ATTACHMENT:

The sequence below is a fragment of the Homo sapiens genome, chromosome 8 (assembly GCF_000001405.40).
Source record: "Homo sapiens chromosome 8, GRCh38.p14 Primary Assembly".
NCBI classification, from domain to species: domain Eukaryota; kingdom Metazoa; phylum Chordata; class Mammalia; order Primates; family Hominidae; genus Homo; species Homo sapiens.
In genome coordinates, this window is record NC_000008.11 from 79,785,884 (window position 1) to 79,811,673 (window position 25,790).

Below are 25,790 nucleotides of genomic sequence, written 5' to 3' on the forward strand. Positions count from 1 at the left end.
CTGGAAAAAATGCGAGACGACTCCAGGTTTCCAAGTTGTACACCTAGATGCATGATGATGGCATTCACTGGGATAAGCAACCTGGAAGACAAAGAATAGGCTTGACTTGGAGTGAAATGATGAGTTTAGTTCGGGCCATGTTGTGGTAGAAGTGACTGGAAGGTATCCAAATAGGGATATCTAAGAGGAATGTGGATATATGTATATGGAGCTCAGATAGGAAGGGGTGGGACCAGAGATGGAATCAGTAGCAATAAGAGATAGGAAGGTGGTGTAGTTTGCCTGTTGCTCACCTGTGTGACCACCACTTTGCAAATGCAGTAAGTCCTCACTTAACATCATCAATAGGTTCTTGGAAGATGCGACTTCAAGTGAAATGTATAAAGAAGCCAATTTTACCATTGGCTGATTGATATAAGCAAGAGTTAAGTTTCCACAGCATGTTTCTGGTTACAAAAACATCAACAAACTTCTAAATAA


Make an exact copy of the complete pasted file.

The sequence below is a fragment of the Homo sapiens genome, chromosome 8 (assembly GCF_000001405.40).
Source record: "Homo sapiens chromosome 8, GRCh38.p14 Primary Assembly".
NCBI classification, from domain to species: domain Eukaryota; kingdom Metazoa; phylum Chordata; class Mammalia; order Primates; family Hominidae; genus Homo; species Homo sapiens.
In genome coordinates, this window is record NC_000008.11 from 79,785,884 (window position 1) to 79,811,673 (window position 25,790).

Below are 25,790 nucleotides of genomic sequence, written 5' to 3' on the forward strand. Positions count from 1 at the left end.
CTGGAAAAAATGCGAGACGACTCCAGGTTTCCAAGTTGTACACCTAGATGCATGATGATGGCATTCACTGGGATAAGCAACCTGGAAGACAAAGAATAGGCTTGACTTGGAGTGAAATGATGAGTTTAGTTCGGGCCATGTTGTGGTAGAAGTGACTGGAAGGTATCCAAATAGGGATATCTAAGAGGAATGTGGATATATGTATATGGAGCTCAGATAGGAAGGGGTGGGACCAGAGATGGAATCAGTAGCAATAAGAGATAGGAAGGTGGTGTAGTTTGCCTGTTGCTCACCTGTGTGACCACCACTTTGCAAATGCAGTAAGTCCTCACTTAACATCATCAATAGGTTCTTGGAAGATGCGACTTCAAGTGAAATGTATAAAGAAGCCAATTTTACCATTGGCTGATTGATATAAGCAAGAGTTAAGTTTCCACAGCATGTTTCTGGTTACAAAAACATCAACAAACTTCTAAATAA